An excellent study of technology designed to eradicate MRSA is found in a recent issue of the Journal of Hospital Infection. Researchers assessed the short and long term effects of cleaning a hospital ward with Hydrogen Peroxide Vapor (HPV). Due to its oxidative properties, hydrogen peroxide is effective at eliminating many types of bacteria.
During the five month study, researchers measured MRSA contamination for the three months prior, and four weeks after an ICU was cleaned using HPV. Scientists used a machine like this one to create the vapor that was released inside the sealed, nine bed ICU. Previous studies have noted that HPV is considered a ‘big gun’ in disinfection, affording significant reduction of bacteria when combined with surface cleaning.
In the months prior to the HPV treatment, MRSA was isolated from 11.2% of sample sites. In the hours immediately following the HPV, no MRSA was isolated from the environment. The HPV did its job, end of story. Not quite.
The researchers wanted to look for MRSA after the HPV treatment, when real patients populated the ward. In less than 24 hours, the MRSA was back in the ICU:
“Twenty-four hours after the readmission of patients, MRSA was isolated from five environmental sites. All of the strains were indistinguishable from the strain with which the patient in bed space 8 was colonized, but the environmental contamination was not confined within that bed space.”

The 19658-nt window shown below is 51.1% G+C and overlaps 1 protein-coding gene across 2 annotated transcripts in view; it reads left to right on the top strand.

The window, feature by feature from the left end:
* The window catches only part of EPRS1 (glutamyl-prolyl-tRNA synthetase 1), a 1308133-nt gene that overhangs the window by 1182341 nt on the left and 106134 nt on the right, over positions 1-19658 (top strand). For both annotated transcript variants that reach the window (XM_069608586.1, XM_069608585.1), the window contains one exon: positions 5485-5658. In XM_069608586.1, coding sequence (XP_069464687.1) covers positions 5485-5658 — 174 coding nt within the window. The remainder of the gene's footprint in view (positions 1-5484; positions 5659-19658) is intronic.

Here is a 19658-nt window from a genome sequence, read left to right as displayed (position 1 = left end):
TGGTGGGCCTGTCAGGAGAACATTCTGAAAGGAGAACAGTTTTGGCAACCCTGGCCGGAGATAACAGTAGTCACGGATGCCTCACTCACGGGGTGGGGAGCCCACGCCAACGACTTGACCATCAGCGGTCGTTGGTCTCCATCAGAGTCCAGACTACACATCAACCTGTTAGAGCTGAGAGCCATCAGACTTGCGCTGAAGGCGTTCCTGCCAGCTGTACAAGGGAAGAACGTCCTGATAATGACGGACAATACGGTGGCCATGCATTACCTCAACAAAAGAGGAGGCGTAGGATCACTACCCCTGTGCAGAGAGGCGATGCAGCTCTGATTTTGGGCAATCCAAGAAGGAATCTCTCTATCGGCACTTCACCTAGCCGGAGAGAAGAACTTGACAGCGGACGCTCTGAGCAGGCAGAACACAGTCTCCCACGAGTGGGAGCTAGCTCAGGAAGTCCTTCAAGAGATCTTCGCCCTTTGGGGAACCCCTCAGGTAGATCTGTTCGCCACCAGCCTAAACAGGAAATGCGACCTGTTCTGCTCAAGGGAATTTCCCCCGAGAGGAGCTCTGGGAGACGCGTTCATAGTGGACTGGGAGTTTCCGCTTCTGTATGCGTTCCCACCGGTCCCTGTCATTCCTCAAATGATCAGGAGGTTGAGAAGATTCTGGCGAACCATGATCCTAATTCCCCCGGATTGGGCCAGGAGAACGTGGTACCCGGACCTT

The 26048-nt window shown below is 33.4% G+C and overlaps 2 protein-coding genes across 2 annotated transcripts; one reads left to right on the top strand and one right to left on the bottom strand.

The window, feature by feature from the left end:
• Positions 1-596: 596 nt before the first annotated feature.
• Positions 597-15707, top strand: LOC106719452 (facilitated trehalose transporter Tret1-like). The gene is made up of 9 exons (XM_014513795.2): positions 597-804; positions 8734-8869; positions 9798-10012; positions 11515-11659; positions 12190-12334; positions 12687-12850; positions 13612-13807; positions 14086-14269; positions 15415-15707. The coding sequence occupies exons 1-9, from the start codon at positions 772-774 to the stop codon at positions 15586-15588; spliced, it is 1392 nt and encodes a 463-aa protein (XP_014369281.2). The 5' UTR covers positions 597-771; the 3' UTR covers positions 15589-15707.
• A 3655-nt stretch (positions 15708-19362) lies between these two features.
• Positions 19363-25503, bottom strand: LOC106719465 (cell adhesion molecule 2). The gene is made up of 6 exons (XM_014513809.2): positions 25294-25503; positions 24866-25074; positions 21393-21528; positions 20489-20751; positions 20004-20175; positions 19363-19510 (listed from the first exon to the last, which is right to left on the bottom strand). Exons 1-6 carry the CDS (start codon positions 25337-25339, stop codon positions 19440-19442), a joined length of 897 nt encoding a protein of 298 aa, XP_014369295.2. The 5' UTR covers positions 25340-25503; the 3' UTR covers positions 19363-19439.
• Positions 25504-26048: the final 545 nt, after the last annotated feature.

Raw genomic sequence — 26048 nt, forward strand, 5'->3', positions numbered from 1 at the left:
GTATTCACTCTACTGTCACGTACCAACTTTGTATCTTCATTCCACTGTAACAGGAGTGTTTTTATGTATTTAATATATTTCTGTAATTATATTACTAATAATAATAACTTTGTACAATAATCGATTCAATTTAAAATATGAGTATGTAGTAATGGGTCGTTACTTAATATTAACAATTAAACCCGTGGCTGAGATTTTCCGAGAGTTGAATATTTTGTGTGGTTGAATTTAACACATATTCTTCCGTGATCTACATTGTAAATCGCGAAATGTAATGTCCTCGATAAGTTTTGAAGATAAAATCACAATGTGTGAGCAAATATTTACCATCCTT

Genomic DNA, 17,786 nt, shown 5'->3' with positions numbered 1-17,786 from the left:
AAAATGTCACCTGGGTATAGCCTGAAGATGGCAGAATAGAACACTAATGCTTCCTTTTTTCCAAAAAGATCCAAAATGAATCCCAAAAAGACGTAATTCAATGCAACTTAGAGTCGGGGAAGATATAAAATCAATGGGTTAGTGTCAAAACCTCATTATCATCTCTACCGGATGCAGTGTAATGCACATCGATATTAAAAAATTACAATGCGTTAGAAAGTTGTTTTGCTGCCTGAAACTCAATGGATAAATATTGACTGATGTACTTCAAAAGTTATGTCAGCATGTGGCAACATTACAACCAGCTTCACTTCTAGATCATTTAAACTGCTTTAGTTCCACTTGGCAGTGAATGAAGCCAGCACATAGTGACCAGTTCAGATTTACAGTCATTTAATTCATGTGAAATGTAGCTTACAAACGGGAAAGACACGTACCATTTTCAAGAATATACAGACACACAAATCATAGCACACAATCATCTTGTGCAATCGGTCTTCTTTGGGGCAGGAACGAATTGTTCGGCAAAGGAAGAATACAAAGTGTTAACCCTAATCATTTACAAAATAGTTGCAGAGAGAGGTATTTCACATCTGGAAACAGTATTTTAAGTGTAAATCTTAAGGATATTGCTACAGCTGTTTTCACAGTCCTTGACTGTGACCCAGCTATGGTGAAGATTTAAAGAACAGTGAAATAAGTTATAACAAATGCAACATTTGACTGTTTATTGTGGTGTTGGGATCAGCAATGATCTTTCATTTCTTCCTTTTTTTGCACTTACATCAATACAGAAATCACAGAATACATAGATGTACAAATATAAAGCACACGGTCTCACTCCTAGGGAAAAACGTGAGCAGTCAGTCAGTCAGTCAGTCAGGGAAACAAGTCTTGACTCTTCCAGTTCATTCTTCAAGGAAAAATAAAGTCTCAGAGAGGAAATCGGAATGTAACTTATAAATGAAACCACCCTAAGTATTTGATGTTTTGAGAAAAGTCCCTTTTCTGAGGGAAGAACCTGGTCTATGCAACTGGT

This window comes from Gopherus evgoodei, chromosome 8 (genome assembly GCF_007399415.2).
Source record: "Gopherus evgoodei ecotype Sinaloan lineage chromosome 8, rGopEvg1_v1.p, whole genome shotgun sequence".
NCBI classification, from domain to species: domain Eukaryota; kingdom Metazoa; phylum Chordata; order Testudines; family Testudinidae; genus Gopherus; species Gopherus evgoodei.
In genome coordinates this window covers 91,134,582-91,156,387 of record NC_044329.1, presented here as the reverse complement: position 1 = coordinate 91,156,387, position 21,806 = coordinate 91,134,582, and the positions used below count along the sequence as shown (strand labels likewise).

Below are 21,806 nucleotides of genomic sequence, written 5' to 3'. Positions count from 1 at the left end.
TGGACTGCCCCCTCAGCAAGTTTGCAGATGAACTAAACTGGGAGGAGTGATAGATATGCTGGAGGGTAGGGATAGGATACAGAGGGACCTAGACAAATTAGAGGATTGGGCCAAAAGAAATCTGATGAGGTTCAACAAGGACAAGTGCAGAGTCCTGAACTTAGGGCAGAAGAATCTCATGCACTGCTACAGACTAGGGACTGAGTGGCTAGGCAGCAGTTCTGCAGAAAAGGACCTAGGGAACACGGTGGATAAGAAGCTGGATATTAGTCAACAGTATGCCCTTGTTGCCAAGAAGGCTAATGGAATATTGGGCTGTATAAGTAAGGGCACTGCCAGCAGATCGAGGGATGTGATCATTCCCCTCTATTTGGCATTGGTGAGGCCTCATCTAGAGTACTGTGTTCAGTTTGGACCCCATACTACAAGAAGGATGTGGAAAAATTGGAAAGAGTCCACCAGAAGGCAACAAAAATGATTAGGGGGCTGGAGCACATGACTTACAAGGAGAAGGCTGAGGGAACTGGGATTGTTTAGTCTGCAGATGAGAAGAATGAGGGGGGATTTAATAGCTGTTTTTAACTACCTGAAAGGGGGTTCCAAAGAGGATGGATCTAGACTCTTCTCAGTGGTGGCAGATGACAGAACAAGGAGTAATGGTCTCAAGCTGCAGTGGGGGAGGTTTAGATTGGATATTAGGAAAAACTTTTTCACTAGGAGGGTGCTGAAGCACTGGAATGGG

Despite the effectiveness of the ‘big guns’ (HPV), MRSA returned. In fact, detected MRSA surpassed the pre-HPV levels (11.2% v. 16.3%). Use of HPV is a great idea, but it cannot be the Infection Control Practitioner’s only weapon. Disinfection is an ongoing battle fought everyday, in every ward. Vigilance and multi-faceted approaches are the keys to long term success.
VIGILAIR® can be an important part of that strategy. Deployed within the Hospital’s air handlers, VIGILAIR® constantly disinfects the air through a combination of ultraviolet germicidal irradiation (UVGI) and high efficiency filtration. The technology is more than infection control, it is infection prevention.
As we always say, there is no panacea in the fight against MRSA, H5N1 and HAI. There needs to be a cross-discipline, evidence based strategy to identify, and eradicate all pathogen reservoirs within a hospital. With changes looming on the reimbursement horizon, this strategy will keep patients and hospitals healthy.
A white paper on airborne pathogens is available here.
K.J. Hardy, et al. Rapid recontamination with MRSA of the environment of an intensive care unit after decontamination with hydrogen peroxide vapour. Journal of Hospital Infection (2007) 66, 360-368